The Kemp Biographical Sketches
These biographical sketches are the product of a life-long devotion to Texas history by Louis Wiltz Kemp. In compiling them, he referenced many sources, including boundary and donation certificates, comptrollers military service records, headright certificates, county deed and probate records, and oral compilations by descendants of veterans.
With assistance from the George and Mary Josephine Hamman Foundation, and from volunteers from the San Jacinto State Historic Site’s Residential Volunteer program, we are pleased to make the Kemp Sketches for the veterans present at the Battle of San Jacinto available online. They are included to make valuable information in the Museum’s collection available to researchers in an accessible format.
Kemp organized his biographical sketches into two groups: those who actually fought in the Battle of San Jacinto, and those who were with the baggage and the sick camped at Harrisburg.
Please note that typographical and factual errors have not been corrected from the original sketches. Also, they have been scanned from the original manuscripts, a process that sometimes allows for mistakes in the new text. Researchers should verify the veracity of the texts’ contents through other sources before quoting in publications.
The views presented therein do not necessarily reflect those of the San Jacinto Museum of History.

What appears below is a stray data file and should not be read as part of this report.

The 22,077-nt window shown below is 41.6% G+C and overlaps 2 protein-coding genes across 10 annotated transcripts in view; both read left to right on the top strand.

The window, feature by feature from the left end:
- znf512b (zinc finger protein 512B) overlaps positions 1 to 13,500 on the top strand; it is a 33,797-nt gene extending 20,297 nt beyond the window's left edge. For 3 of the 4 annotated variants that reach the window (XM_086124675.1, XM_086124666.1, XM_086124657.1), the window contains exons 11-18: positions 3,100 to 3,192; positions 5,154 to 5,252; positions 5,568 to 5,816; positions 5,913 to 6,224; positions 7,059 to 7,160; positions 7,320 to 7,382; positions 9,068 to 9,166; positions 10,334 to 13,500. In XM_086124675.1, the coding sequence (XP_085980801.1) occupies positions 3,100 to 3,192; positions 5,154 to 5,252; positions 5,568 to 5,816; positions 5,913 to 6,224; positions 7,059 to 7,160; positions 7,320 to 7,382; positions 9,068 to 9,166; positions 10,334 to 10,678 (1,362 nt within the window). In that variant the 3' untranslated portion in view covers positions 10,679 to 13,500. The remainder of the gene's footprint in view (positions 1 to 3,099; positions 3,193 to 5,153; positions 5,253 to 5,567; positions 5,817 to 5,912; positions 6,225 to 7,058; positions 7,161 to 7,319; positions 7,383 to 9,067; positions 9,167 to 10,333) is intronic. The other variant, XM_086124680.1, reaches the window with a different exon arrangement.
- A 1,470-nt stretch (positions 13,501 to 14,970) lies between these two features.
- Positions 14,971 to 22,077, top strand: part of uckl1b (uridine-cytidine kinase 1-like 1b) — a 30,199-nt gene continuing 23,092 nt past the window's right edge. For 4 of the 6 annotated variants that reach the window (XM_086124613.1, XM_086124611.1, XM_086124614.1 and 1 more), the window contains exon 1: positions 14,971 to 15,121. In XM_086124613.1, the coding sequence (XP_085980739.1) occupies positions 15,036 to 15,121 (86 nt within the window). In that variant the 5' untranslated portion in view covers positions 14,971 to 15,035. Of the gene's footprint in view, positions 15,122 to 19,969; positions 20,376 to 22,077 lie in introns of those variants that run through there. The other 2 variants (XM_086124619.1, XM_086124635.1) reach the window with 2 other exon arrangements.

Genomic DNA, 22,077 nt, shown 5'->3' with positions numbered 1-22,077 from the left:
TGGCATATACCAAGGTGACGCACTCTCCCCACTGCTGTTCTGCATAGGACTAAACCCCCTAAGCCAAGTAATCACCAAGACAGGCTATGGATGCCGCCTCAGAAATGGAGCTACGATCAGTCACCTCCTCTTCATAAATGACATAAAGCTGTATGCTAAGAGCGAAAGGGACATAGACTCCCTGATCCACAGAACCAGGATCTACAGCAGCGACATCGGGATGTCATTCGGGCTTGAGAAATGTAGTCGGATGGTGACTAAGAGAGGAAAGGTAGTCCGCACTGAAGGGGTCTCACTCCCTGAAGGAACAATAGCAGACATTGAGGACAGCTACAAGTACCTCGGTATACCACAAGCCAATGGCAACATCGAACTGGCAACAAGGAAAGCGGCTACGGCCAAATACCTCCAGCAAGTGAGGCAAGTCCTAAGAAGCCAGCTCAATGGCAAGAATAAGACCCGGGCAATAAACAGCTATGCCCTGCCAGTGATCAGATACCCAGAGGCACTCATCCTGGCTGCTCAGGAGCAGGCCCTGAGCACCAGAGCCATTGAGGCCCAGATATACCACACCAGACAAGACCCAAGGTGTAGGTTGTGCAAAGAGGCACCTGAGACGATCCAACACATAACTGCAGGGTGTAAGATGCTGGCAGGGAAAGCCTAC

Since Kemp’s death, supplemental research has found that a small number of additional names belong on the list of veterans; information on these veterans has been included in the veteran biographies. A second set of these sketches is in the Kemp Papers at the Center for American History at the University of Texas at Austin.
About Louis Kemp
Born in Cameron, Texas, Louis Wiltz Kemp (1881–1956) was a historian and retired Texaco employee who dedicated his life to studying Texas history. He was most proud of two accomplishments:
Playing a key role in marking hundreds of historical locations and honoring early Texans for the Texas Centennial Celebration; and relocating the remains of more than a hundred famous Texans to places of honor in the State Cemetery in Austin.
In addition, Kemp was a prime mover in the plan to construct the San Jacinto Monument, as well as a long-time trustee of the San Jacinto Museum of History.
He held memberships and offices in numerous other historic and patriotic organizations, including the State Library Commission, the Texas State Historical Association, the Daughters of the Republic of Texas (honorary member), the American Legion, the Philosophical Society of Texas, and the Sons of the American Revolution.
Kemp authored or co-authored a number of books dealing with early Texas history, including The Heroes of San Jacinto, Texas Musketeers, The Battle of San Jacinto and the San Jacinto Campaign and The Signers of the Texas Declaration of Independence.
He modestly described himself as “a retired asphalt salesman who makes a hobby out of history.” In truth, Kemp was widely regarded as one of the best informed people on the subject of Texas history and one of those persons most responsible for preserving its heritage.
Among his many historical accomplishments are his compilation and composition of a complete biographical sketch of every known Texian soldier who fought at the Battle of San Jacinto. These San Jacinto Veteran biographies are known as the Kemp Sketches.